Thongs, sandals, flip flops, ugg boots and similar are unacceptable and, if worn, students will be refused entry into science and all practical classes for health and safety reasons.
The Uniform Policy will also be applied. Jewellery: Conservative jewellery and watches are acceptable. However, school is not a place for expressing oneself via accessories. For this reason and for safety reasons, dog chains, collars and wrist bands with spikes and studs are unacceptable.
For safety reasons, long and dangly ear-rings are not suitable for school wear. Any piercing which presents a danger to the wearer must be covered or removed at school. Sports shirts are compulsory for Years 7 to 10 and are optional for students studying Physical Education or Outdoor Education in Senior School. A student is out of uniform if they wear any article of dress not sold in the uniform shop.
Financial assistance is available to low income families to enable them to meet dress code expectations. Applications for assistance close at the end of Term 1 each year. Please view uniform catalogue here. Email: Sales tudorschooluniforms. Uniform Policy.
in (full) uniform
Students may not wear: Leggings Hoodies Skirts, shorts or tops that have been modified, i. If a student is out of uniform parents will be contacted and: If possible the student will be asked to remove the non uniform item or they will be loaned an appropriate item, if available.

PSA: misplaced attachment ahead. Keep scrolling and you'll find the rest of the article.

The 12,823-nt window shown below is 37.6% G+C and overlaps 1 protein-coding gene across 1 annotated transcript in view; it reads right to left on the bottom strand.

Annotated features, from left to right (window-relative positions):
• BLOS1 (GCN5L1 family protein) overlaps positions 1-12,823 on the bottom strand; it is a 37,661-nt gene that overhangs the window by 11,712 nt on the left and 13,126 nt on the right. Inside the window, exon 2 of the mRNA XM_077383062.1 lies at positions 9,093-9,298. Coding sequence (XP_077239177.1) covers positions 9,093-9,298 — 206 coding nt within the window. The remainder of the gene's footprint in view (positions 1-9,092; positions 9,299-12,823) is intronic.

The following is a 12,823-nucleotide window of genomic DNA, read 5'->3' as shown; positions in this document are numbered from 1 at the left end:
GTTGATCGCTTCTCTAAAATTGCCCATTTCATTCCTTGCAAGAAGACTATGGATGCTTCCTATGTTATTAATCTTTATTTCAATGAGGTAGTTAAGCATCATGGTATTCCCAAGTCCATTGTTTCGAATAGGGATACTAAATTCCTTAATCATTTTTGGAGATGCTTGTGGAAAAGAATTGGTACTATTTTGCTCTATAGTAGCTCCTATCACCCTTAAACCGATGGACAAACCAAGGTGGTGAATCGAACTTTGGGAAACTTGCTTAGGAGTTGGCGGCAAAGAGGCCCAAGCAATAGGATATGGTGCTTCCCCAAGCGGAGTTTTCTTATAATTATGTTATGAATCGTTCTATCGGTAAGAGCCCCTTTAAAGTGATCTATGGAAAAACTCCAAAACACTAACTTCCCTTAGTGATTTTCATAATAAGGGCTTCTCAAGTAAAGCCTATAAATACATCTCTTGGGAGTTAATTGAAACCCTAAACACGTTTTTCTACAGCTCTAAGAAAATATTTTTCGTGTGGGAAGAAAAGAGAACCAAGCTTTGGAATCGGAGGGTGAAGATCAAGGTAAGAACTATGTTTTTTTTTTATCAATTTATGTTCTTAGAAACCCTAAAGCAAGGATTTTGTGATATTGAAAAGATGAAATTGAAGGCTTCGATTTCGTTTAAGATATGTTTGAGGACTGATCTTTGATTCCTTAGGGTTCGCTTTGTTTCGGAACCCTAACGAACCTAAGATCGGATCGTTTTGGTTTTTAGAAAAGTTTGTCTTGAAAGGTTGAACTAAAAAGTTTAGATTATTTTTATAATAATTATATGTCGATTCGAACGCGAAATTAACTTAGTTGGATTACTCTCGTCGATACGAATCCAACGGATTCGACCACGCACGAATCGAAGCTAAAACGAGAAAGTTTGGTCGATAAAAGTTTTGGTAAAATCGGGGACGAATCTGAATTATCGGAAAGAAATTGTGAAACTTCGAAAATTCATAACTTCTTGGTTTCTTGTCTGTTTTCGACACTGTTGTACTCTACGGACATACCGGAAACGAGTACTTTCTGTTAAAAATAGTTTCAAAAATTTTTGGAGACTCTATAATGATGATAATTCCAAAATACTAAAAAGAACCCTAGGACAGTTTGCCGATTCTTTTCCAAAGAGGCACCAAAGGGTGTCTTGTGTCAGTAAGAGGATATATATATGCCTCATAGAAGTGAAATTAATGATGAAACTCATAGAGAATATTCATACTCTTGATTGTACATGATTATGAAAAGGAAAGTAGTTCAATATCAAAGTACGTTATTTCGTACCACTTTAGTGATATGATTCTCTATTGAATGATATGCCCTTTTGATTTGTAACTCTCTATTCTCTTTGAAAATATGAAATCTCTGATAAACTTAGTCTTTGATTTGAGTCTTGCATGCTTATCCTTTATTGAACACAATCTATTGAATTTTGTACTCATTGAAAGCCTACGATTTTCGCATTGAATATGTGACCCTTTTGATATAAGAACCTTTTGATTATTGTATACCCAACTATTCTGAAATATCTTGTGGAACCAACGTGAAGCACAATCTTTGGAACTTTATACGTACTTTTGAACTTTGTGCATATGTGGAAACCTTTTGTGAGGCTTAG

The parent will be asked to bring a replacement item to college. The headdress of the infantry is mainly the pickelhaube typed helmet in black leather from On state ceremonies, a white buffalo hair plume is added. Bearskin hats dating from are still in use on special occasions. Officers have a somewhat lighter colour on their full dress uniform compared to the troopers.
The pickelhaube type helmet is made of nickel-plated steel with brass details and dates back to Changes were made in which transformed the helmet into a cuirassier style helmet. In with the amalgamation of the 1st and 2nd Cavalry Regiments, a helm wreath was added, together with a golden laurel wreath. Officers' gold chin straps with lion "mascarons" from the Life Regiment Dragoons 2nd Cavalry were also authorised for the new composite regiment. On modern state occasions officers wear white buffalo hair plume while troopers wear a horse hair plumes of the same colour.